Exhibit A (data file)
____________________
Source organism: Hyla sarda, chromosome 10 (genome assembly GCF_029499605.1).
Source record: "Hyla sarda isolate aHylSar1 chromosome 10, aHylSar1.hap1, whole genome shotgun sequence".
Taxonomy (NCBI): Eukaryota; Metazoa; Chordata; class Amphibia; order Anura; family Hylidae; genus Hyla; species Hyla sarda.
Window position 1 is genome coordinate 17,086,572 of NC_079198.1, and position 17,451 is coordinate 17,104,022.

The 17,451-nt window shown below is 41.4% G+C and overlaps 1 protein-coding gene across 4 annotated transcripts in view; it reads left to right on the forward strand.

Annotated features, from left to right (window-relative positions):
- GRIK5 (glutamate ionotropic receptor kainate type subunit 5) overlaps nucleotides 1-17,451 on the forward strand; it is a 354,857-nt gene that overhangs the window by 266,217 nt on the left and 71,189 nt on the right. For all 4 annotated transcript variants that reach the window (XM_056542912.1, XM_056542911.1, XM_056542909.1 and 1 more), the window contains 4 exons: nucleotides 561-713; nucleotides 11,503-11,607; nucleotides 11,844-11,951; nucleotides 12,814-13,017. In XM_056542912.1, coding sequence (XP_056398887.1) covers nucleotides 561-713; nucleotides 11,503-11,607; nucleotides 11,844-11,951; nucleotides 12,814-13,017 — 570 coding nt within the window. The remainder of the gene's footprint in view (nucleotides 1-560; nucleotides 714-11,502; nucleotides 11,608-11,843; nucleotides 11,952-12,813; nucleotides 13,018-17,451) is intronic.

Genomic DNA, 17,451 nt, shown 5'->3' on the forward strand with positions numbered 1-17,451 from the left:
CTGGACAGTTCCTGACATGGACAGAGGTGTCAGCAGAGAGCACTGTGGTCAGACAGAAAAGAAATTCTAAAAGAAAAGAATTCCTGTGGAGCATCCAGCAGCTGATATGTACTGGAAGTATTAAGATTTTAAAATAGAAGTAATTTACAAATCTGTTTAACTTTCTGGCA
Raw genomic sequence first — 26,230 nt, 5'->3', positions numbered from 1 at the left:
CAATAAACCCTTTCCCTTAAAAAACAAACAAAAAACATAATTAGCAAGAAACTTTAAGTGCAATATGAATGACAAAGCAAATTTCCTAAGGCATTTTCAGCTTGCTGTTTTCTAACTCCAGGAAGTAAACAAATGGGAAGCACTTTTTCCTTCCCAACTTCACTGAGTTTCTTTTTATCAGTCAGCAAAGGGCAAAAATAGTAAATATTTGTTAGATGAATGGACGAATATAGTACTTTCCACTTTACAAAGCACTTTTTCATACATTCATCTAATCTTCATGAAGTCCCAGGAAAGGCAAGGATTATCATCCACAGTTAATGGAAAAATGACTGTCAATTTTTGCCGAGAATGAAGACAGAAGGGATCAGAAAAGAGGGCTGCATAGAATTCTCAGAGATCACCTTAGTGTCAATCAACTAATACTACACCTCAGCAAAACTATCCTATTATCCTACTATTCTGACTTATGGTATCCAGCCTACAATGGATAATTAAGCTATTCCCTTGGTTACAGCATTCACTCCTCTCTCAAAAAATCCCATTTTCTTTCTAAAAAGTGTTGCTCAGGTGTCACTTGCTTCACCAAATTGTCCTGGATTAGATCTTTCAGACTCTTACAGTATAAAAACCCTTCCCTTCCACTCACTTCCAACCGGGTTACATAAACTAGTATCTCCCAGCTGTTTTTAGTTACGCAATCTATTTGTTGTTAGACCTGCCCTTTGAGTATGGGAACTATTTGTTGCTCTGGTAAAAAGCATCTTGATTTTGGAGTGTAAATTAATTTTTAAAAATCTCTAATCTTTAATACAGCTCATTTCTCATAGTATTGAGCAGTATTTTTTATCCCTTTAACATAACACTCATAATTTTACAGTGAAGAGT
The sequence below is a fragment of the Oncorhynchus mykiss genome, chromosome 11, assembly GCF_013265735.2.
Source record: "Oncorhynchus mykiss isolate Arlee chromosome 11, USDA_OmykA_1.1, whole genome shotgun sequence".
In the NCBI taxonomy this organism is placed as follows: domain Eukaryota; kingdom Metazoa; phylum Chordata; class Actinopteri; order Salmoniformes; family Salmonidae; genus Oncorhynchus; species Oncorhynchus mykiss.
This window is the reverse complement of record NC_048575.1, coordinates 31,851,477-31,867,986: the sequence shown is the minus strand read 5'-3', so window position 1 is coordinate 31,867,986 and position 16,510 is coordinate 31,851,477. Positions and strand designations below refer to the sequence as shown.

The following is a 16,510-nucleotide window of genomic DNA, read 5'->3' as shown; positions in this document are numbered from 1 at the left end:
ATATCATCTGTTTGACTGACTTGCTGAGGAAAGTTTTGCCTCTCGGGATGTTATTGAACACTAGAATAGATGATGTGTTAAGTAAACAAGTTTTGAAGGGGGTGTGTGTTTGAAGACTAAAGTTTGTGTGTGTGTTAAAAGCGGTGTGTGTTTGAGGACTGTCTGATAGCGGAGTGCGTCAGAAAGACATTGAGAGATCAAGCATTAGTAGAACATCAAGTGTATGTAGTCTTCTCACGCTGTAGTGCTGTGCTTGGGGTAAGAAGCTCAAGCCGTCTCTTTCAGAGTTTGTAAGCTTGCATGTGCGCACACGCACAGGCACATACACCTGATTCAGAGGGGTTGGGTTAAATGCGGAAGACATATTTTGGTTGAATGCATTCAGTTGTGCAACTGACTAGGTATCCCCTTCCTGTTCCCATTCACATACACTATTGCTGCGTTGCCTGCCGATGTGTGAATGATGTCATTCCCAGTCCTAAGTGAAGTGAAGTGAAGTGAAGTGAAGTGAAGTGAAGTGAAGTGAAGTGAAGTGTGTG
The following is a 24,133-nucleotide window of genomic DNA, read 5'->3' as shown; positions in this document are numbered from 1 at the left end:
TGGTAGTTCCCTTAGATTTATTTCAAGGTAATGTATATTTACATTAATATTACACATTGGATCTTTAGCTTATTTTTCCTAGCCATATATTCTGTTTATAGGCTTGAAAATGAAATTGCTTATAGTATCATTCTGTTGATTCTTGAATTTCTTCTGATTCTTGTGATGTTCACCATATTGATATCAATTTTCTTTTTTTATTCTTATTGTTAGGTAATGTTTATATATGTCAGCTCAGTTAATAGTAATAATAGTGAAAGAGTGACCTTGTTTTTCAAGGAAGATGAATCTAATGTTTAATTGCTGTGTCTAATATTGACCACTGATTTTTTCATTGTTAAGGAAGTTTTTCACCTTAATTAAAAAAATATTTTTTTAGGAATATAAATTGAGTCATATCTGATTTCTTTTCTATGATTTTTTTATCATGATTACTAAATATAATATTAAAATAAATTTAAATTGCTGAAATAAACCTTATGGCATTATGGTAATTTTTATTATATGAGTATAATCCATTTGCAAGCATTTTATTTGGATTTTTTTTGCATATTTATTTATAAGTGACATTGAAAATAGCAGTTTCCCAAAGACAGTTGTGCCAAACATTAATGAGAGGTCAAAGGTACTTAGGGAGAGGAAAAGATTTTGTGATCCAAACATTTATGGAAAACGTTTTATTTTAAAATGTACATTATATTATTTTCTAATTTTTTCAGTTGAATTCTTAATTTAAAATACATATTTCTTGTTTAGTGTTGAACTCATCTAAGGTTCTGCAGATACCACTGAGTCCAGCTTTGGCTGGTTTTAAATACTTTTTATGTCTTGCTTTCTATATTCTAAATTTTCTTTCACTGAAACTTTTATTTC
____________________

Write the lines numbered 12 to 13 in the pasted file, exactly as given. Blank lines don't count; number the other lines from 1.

The sequence below is a fragment of the Oncorhynchus mykiss genome, chromosome 11, assembly GCF_013265735.2.
Source record: "Oncorhynchus mykiss isolate Arlee chromosome 11, USDA_OmykA_1.1, whole genome shotgun sequence".